|Saturday, January 25, 2003||
THIS refers to Hardeep Singh Chandpuri’s "Radio.....some one still loves you" (January 4). Remember the 1950s and ‘60s when a radio set was a much-sought-after item for the house. Family members sat huddled around it, fiddling with the knob to strike the right chord. They spent hours either listening to the news or, better still, the lilting melodies from the golden era of Hindi film music.
Times changed when in the ‘80s the teeny-boppers began to watch MTV with images of western rock stars. The generation had no time to tune in to the radio.
But sample the scenario now: college students clad in jeans, smoking cigarettes, zipping around in their Marutis are tuning in to, guess what, the radio. The upper middle class, the nouveau rich, yuppies are going ga-ga over the radio, which is the in-thing today. Proving all media mandarins wrong, radio has not only survived but grown.
Besides the FM, this medium will be creating waves with cable radio, sky radio, radio paging serve and, probably, private radio stations in the future.
K.M. VASHISHT, Mansa
Apropos of Khushwant Singh’s ‘Who is responsible for the plight of our daughters? (January 11), no doubt the menace of bride burning, dowry deaths and torture of women at the hands of their husbands and in-laws must be curbed and eradicated with strong and collective efforts of the government and social organisations, yet any lasting solution to the problem can be attained only through education and not by the force of law. Subhadra Butalia’s "Encounters" with the cream of our civil services is a clear pointer that the malaise has seeped into the very vitals of our social texture. When the future heads of the law-enforcement machinery are themselves gangrenously afflicted with the disease, what hope can society sustain for our women?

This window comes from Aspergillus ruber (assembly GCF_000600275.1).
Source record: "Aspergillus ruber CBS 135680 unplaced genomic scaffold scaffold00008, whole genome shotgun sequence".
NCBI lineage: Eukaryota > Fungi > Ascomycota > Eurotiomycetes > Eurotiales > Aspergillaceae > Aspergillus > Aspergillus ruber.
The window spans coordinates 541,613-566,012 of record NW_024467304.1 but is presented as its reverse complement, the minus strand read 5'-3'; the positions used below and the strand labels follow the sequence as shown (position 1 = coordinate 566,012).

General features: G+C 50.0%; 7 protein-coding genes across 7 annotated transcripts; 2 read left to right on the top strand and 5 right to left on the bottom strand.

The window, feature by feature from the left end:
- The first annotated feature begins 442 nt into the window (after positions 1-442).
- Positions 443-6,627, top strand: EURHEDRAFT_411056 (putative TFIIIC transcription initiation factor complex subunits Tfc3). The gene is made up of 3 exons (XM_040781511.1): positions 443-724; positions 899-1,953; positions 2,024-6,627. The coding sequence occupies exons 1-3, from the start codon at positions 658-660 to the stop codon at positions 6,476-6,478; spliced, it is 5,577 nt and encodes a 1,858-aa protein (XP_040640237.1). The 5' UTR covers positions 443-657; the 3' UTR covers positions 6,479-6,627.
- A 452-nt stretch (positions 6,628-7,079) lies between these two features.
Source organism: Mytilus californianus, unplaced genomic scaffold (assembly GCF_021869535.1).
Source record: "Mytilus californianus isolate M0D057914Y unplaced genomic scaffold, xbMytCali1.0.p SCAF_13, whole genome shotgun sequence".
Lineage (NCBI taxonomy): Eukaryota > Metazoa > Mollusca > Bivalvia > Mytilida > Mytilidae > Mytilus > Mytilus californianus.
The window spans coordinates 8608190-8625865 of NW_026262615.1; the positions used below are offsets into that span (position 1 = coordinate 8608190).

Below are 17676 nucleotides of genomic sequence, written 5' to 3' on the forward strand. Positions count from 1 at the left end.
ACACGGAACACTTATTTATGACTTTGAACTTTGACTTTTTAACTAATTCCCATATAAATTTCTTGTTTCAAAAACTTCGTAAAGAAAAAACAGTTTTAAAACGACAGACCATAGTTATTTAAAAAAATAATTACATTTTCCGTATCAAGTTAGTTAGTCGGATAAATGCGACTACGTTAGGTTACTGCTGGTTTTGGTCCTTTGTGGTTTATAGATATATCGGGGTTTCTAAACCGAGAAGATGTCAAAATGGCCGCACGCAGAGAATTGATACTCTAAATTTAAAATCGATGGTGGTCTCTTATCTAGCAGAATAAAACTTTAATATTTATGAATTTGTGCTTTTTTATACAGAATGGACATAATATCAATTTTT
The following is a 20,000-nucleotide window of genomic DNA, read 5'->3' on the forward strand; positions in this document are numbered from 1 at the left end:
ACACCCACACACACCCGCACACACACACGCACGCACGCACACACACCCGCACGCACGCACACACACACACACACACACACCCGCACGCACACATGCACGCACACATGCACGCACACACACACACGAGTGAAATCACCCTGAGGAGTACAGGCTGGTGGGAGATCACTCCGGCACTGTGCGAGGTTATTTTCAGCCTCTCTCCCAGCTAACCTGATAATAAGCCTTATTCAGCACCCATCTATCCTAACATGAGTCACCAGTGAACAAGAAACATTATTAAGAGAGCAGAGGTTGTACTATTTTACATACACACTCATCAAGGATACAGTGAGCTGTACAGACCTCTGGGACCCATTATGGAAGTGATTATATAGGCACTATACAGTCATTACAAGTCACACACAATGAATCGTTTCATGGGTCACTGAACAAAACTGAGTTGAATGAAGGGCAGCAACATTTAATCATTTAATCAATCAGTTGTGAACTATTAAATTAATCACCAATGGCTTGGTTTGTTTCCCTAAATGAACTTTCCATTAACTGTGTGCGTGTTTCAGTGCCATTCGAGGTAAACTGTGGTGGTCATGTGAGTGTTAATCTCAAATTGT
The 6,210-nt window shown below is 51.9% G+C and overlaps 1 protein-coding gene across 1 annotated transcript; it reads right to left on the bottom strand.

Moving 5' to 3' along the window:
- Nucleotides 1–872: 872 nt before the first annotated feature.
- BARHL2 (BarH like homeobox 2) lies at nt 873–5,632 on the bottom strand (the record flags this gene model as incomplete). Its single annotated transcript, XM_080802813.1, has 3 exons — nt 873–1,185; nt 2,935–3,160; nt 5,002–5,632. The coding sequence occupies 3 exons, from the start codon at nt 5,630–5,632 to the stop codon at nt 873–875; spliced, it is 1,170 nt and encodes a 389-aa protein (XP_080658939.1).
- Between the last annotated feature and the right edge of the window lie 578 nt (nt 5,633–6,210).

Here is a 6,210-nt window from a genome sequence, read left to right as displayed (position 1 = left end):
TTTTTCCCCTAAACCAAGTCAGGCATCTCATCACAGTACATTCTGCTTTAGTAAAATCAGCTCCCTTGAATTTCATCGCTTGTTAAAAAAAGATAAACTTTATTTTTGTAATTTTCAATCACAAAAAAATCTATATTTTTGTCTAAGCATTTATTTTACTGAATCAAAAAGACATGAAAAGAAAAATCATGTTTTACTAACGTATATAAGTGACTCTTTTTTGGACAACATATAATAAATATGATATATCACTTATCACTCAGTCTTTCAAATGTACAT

For a woman’s maltreatment at the hands of her in-laws, her parents too are responsible as many of them in their enthusiasm of ensuring a good match for their daughter boast of their pseudo-wealthy status and even hint at future plans of gifting their daughter with huge amounts of money or property. Once such expectations are raised, the in-laws grow impatient and the result is strained marital relations. Secondly, modern lifestyle has made every family a segregated island in the vast ocean of society, with no possibility of interaction, suggestion or advice. It is only when the situation reaches bursting point that others are asked to use their influence or become legal witnesses. Naturally, at such a time people grow indifferent for fear of inviting socio-legal problems.
Any solution to this grave problem must begin with an initiative from the victimised woman. It must also be kept in mind that the law can only punish the guilty but cannot change a ravenous beast into a gentle and civilised human being, for which emotions of love and sympathy are required.
VED GULIANI, Hisar